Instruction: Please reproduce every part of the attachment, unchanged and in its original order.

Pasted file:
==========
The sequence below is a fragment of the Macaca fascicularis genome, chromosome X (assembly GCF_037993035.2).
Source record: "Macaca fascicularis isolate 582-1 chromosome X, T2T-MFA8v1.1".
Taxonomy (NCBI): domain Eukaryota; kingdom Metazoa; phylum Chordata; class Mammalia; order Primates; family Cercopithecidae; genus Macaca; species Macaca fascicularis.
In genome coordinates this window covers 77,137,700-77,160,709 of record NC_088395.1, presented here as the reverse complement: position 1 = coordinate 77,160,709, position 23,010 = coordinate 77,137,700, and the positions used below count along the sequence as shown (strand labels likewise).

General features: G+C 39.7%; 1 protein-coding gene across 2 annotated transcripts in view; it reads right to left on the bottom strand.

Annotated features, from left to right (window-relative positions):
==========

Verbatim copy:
The sequence below is a fragment of the Macaca fascicularis genome, chromosome X (assembly GCF_037993035.2).
Source record: "Macaca fascicularis isolate 582-1 chromosome X, T2T-MFA8v1.1".
Taxonomy (NCBI): domain Eukaryota; kingdom Metazoa; phylum Chordata; class Mammalia; order Primates; family Cercopithecidae; genus Macaca; species Macaca fascicularis.
In genome coordinates this window covers 77,137,700-77,160,709 of record NC_088395.1, presented here as the reverse complement: position 1 = coordinate 77,160,709, position 23,010 = coordinate 77,137,700, and the positions used below count along the sequence as shown (strand labels likewise).

General features: G+C 39.7%; 1 protein-coding gene across 2 annotated transcripts in view; it reads right to left on the bottom strand.

Annotated features, from left to right (window-relative positions):